CORRECTED – CORRECTED-(OFFICIAL)-S&P: Outlook on Japan to negative

(Standard & Poor’s corrects paragraph 3 of its statement to …
fiscal deterioration …, not… fiscal consolidation)

Jan 26

— Japan’s fiscal flexibility has diminished.

— We revised the outlook on the long-term rating to negative
from stable

— We affirmed our ‘AA’ long-term and ‘A-1+’ short-term
sovereign credit ratings on Japan.

On Jan. 26, 2010, Standard & Poor’s Ratings Services revised
to negative from stable its outlook on the ‘AA’ long-term rating
on Japan. At the same time, we affirmed our ‘AA’ long-term and
‘A-1+’ short-term local and foreign currency (Read more about trading foreign currency. sovereign credit
ratings on Japan.

The outlook change reflects our view that the Japanese
government’s diminishing economic policy flexibility may lead to
a downgrade unless measures can be taken to stem fiscal and
deflationary pressures. At a forecasted 100% of GDP at fiscal
yearend March 31, 2010, Japan’s net general government debt
burden is among the highest for rated sovereigns. Moreover, the
policies of the new Democratic Party of Japan (DPJ) government
point to a slower pace of fiscal consolidation than we had
previously expected. Combined with other social policies that are
not likely to raise medium-term trend growth and with persistent
deflationary pressures, we forecast that Japan’s net general
government debt to GDP will peak at 115% of GDP over the next
several years.

The affirmation of the ‘AA’ sovereign ratings on Japan rests
on the country’s strong net external asset position, the yen’s
status as a reserve currency, the financial system’s resiliency
throughout the recent global recession, and the economy’s
diversification. We believe that these strengths will keep the
government’s rating in the ‘AA’ category, even if further fiscal
deterioration leads to a one notch downgrade.

A strong net external asset position and the yen’s key
international currency position provide ample external liquidity
and good access to global capital markets. Japan is the world’s
largest net external creditor in absolute terms with projected
net assets of an estimated 309% of current account receipts at
the end of 2009. The country’s current gold and foreign exchange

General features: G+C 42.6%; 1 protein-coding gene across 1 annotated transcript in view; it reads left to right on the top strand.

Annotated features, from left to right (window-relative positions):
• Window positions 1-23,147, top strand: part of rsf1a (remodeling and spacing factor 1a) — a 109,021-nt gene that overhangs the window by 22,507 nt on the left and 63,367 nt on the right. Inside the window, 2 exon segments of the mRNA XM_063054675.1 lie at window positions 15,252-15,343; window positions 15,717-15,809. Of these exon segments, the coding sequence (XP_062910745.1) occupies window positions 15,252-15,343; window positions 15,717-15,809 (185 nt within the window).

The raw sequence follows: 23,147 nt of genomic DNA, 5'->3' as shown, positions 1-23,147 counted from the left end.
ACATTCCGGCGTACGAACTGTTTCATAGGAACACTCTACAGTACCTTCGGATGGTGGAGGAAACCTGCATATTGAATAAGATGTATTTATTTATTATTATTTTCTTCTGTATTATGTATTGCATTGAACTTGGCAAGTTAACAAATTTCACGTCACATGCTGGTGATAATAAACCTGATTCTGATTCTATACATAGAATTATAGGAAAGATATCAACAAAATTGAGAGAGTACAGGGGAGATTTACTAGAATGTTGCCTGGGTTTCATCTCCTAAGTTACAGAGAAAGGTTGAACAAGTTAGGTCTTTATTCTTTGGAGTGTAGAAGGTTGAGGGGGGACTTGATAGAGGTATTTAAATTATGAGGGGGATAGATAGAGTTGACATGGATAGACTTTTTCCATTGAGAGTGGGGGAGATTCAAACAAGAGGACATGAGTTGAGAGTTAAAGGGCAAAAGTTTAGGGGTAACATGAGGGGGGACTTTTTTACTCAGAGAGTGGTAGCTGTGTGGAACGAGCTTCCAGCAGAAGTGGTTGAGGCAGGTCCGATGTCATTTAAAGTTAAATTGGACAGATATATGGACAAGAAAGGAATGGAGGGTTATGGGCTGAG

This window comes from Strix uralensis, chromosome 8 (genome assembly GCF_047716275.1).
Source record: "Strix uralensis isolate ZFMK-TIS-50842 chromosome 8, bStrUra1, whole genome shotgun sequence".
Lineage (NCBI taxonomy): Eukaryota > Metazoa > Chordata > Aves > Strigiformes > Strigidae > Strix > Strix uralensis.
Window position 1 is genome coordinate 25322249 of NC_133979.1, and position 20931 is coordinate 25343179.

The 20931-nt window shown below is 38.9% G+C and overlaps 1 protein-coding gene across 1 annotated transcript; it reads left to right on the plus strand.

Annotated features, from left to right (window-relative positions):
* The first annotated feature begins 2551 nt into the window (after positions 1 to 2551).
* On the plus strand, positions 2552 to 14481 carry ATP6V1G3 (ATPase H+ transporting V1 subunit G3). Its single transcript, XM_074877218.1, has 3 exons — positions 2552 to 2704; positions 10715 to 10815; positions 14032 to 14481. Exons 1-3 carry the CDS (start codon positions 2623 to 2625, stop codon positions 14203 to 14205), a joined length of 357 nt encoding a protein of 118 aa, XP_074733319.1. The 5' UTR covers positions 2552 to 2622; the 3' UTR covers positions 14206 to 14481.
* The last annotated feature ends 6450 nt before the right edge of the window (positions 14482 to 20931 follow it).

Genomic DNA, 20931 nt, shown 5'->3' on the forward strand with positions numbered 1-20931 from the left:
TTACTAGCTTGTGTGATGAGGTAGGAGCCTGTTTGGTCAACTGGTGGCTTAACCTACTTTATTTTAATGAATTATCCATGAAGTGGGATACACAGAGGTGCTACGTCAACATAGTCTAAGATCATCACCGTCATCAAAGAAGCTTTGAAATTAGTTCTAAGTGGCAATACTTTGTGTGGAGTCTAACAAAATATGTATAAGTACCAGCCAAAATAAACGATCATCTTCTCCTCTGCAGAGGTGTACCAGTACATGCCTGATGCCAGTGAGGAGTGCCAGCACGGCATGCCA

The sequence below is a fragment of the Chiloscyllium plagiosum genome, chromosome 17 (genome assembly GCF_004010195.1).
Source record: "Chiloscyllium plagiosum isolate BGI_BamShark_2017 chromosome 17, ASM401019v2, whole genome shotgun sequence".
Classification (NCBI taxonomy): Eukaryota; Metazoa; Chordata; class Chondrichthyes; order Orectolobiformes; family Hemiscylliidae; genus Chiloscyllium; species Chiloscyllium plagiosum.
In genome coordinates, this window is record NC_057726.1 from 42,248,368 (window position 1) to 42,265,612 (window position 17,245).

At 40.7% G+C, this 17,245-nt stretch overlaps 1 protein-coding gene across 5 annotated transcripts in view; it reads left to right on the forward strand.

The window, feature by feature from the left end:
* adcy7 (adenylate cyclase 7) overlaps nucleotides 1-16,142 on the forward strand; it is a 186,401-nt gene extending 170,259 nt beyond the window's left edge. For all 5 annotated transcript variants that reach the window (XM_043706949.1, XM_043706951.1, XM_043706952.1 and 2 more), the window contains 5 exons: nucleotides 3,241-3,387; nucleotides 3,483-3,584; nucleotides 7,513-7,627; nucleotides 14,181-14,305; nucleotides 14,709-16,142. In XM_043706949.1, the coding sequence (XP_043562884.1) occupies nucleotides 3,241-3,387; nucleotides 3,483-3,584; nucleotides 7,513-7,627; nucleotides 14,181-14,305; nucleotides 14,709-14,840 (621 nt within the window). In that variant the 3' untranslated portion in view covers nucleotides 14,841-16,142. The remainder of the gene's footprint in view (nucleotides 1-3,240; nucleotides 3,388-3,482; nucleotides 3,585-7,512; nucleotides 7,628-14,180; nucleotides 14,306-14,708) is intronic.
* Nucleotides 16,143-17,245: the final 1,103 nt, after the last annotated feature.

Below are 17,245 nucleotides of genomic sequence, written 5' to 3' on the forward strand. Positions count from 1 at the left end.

reserves of over US$1 trillion are second only to China’s.
Standard & Poor’s expects Japan’s net external assets to rise
further in the coming years due to continued current account

The ratings on Japan could fall by one notch if economic data
remain weak and measures to boost medium-term growth are not
forthcoming, given the country’s high government debt burden and
its weak demographic profile. Standard & Poor’s will be looking
for signs of government policy toward fiscal consolidation in the
update of its medium-term fiscal plan, due to be released in the
first half of 2010. Additional policy initiatives may also be
revealed after the upper house elections in July. If on the other
hand we conclude that government policies, either on the fiscal
side or structural reform side, will moderate the government’s
debt trajectory, the ratings could stabilize at the current

Ratings List
Outlook Revised
To From
Foreign currency AA/Negative/A-1+ AA/Stable/A-1+
Local currency AA/Negative/A-1+ AA/Stable/A-1+
Ratings Affirmed
Foreign Currency AA/A-1+
Local currency AA/A-1+
Complete ratings information is available to RatingsDirect on the
Global Credit Portal subscribers at
and RatingsDirect subscribers at All
ratings affected by this rating action can be found on Standard &
Poor’s public Web site at Use the
Ratings search box located in the left column.
Primary Credit Analysts: Agost Benard, Singapore (65) 6239-6347;

[email protected]

Takahira Ogawa, Singapore (65) 6239-6342;

[email protected]

CHINA: 10800-712-1470 or 10800-120-1470 HONG KONG:

SINGAPORE: 800-120-5226 TAIWAN: 00801-137-864

JAPAN: 00531-12-0955


Investing Advice

CORRECTED – CORRECTED-(OFFICIAL)-S&P: Outlook on Japan to negative